Anyway, A thought was the new Baratza or the Gaggia MDF which is cheaper. Right now, we are limited in counter space so the Gaggia I have is a space save. I also don't have room for a grinder much taller than the Virtuoso and I think even the Gaggia MDF is like 20" tall!

Maybe upgrading the Gaggia and grabbing a Vario is the way to go.
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davethebrewguy
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davethebrewguy
Joined: 31 Jul 2008
Posts: 1,228
Location: The Brewery
Expertise: I live coffee

Espresso: Fiorenzato Bricoletta,...
Grinder: Compak K-6, Baratza Maestro...
Drip: Saeco Renaissance
Roaster: Behmor 1600
Posted Tue Oct 21, 2008, 2:21pm
Subject: Re: Does anyone make a good do-it-all grinder?
 

I understand the issues caused by a lack of space, that's why my espresso machine and grinder reside in my dining room. I have both a Maestro for drip/press and an MDF for espresso, the good news is that the MDF is taller than the Maestro (which I assume is the same size as the Virtuoso) by less than a quarter inch. Unfortunately, I can't say that I would recommend the MDF as an all purpose grinder under most circumstances. The MDF will have no trouble grinding for either use but the doser is a pain in the rear when you want to grind enough beans for drip/FP/vac. I spent the last few weeks using the MDF as an all-purpose unit and found that it is much slower than my Maestro when grinding for 6-8 cups of drip and getting all the ground coffee out of the doser had me pulling my hair out.
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richedie
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Joined: 17 Jun 2006
Posts: 685
Location: Pennsylvania
Expertise: I love coffee

Posted Tue Oct 21, 2008, 6:32pm
Subject: Re: Does anyone make a good do-it-all grinder?
 

Thanks all,

Maybe I will have to look at the new Baratza grinder.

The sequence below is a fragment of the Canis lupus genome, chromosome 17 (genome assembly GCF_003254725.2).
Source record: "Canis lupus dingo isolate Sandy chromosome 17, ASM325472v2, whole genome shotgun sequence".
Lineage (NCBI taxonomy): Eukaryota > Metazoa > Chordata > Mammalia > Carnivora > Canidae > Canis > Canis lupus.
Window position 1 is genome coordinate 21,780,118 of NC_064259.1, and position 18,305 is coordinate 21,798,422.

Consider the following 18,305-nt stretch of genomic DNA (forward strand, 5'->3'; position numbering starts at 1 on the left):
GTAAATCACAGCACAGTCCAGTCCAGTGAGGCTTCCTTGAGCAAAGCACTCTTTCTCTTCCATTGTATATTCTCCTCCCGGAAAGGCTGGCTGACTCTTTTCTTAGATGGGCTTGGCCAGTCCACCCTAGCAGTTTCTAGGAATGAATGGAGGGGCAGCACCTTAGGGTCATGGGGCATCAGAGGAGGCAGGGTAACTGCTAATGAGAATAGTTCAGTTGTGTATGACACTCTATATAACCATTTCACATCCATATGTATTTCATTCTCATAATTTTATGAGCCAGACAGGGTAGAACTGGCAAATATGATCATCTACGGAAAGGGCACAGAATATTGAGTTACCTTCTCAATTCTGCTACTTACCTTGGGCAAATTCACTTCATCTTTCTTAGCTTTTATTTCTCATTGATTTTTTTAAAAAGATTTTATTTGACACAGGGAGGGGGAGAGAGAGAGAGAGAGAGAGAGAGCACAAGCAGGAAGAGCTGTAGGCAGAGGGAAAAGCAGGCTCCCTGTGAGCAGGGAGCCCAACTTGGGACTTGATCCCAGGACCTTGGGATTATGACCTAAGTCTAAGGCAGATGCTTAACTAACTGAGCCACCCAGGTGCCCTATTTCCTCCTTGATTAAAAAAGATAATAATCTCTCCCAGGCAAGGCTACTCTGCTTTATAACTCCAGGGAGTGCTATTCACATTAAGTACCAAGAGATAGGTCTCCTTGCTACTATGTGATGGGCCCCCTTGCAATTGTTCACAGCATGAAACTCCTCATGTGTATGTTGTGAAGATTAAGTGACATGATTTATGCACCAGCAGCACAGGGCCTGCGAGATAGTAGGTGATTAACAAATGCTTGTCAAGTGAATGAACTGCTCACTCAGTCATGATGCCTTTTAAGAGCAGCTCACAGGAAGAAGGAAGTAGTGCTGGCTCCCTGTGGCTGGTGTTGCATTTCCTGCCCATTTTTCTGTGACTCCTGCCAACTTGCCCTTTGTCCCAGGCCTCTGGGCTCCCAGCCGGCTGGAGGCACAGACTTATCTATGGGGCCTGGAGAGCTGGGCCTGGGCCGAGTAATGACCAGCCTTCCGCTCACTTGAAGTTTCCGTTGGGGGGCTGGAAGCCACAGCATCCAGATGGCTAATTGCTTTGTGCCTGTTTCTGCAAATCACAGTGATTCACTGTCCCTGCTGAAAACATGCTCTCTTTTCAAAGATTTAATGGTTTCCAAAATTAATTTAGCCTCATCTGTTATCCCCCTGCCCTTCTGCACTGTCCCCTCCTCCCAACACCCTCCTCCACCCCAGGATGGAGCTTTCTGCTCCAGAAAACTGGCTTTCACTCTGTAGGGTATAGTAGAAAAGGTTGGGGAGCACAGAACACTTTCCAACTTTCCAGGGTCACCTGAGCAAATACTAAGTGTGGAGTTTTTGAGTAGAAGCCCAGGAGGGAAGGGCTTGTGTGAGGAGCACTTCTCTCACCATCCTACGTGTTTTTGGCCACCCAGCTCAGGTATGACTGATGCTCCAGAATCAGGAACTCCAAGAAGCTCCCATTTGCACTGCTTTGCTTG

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phaelon56
Senior Member
phaelon56
Joined: 11 Feb 2002
Posts: 1,144
Location: Syracuse, NY
Expertise: Professional

Espresso: LM 4 group , Isomac Tea,...
Grinder: Major, Super Jolly,...
Vac Pot: Bodum Santos
Drip: Fetco, Melitta
Roaster: Sivetz , Diedrich
Posted Wed Oct 22, 2008, 5:49am
Subject: Re: Does anyone make a good do-it-all grinder?
 

richedie Said:

Thanks,
I thought about upgrading my Gaggia with a new valve and PID kit. However, I am not sure how the PID kit will solve the problem of the water not reaching the right temperature.

Posted October 21, 2008 link

A non-PID'd Silvia would IMHO be an upgrade from a Gaggia Coffee.  I'm not knocking Gaggia - I had a happy time with my Gaggia Baby for a year or two before moving to an Isomac Tea but the larger boiler, beefier construction and larger drip tray of a Silvia make it a better choice. You'd need to practice and adopt some temp surfing techniques to get consistent brew temps but the Silvia (or the Gaggia for that matter) is capable of producing far better shots than any Super auto machine in the sub $5,000 - $10,000 category  (and - in the right hands - better than any super auto at any price).  Don't even get me started on the grinders in consumer level super auto machines.

 
Owen O'Neill
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richedie
Senior Member


Joined: 17 Jun 2006
Posts: 685
Location: Pennsylvania
Expertise: I love coffee

Posted Wed Oct 22, 2008, 7:00am
Subject: Re: Does anyone make a good do-it-all grinder?
 

Thanks! Sounds like since I am the only coffee drinker in the house, just PID'ing the Gaggia and adding a new valve will be my best bet. Sound good? I will eventually look at the new Baratza and maybe a new roaster. If the Rocky doserless is a small as the new Baratza I will consider. Thanks again.

I am hoping a PID'ed Gaggia Coffee would be on par with the Silvia, but I still do not fully understand how one temp surfs. On the gaggia I was told I could open the steam for a second, shut it off to allow a little water, then pull the shot. The PID would be easier. I just fear our kitchen outlets are not strong enough to produce the required power.
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richedie
Senior Member


Joined: 17 Jun 2006
Posts: 685
Location: Pennsylvania
Expertise: I love coffee

Posted Fri Oct 24, 2008, 1:39pm
Subject: Re: Does anyone make a good do-it-all grinder?
 

From talking with a lot of people, it doesn't sound like a Silvia would give me beter shots than the Gaggia Coffee and a PID'ed Gaggia should easily surpass that. I am still going to play around with temp surfing.